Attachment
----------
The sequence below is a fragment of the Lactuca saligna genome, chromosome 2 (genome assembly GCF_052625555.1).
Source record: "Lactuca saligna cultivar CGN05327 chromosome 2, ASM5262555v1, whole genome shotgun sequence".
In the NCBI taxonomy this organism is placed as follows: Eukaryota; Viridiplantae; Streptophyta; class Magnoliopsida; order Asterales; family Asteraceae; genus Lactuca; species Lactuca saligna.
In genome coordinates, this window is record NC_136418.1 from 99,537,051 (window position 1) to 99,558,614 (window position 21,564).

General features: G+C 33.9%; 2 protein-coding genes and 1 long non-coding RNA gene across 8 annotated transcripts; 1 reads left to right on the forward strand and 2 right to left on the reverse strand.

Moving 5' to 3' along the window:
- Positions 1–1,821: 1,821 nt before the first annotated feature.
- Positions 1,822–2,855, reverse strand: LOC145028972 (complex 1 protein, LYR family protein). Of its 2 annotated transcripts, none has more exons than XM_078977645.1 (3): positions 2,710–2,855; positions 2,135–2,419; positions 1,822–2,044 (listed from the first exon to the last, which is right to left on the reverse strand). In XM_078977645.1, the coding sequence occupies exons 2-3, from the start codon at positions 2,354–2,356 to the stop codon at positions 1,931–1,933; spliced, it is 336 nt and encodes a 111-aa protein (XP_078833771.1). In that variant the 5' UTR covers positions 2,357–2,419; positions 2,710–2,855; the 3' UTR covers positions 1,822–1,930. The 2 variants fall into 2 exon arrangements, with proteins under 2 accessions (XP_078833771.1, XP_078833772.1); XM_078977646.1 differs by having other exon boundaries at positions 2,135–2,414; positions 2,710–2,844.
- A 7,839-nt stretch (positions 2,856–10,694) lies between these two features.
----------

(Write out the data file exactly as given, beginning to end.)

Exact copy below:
The sequence below is a fragment of the Lactuca saligna genome, chromosome 2 (genome assembly GCF_052625555.1).
Source record: "Lactuca saligna cultivar CGN05327 chromosome 2, ASM5262555v1, whole genome shotgun sequence".
In the NCBI taxonomy this organism is placed as follows: Eukaryota; Viridiplantae; Streptophyta; class Magnoliopsida; order Asterales; family Asteraceae; genus Lactuca; species Lactuca saligna.
In genome coordinates, this window is record NC_136418.1 from 99,537,051 (window position 1) to 99,558,614 (window position 21,564).

General features: G+C 33.9%; 2 protein-coding genes and 1 long non-coding RNA gene across 8 annotated transcripts; 1 reads left to right on the forward strand and 2 right to left on the reverse strand.

Moving 5' to 3' along the window:
- Positions 1–1,821: 1,821 nt before the first annotated feature.
- Positions 1,822–2,855, reverse strand: LOC145028972 (complex 1 protein, LYR family protein). Of its 2 annotated transcripts, none has more exons than XM_078977645.1 (3): positions 2,710–2,855; positions 2,135–2,419; positions 1,822–2,044 (listed from the first exon to the last, which is right to left on the reverse strand). In XM_078977645.1, the coding sequence occupies exons 2-3, from the start codon at positions 2,354–2,356 to the stop codon at positions 1,931–1,933; spliced, it is 336 nt and encodes a 111-aa protein (XP_078833771.1). In that variant the 5' UTR covers positions 2,357–2,419; positions 2,710–2,855; the 3' UTR covers positions 1,822–1,930. The 2 variants fall into 2 exon arrangements, with proteins under 2 accessions (XP_078833771.1, XP_078833772.1); XM_078977646.1 differs by having other exon boundaries at positions 2,135–2,414; positions 2,710–2,844.
- A 7,839-nt stretch (positions 2,856–10,694) lies between these two features.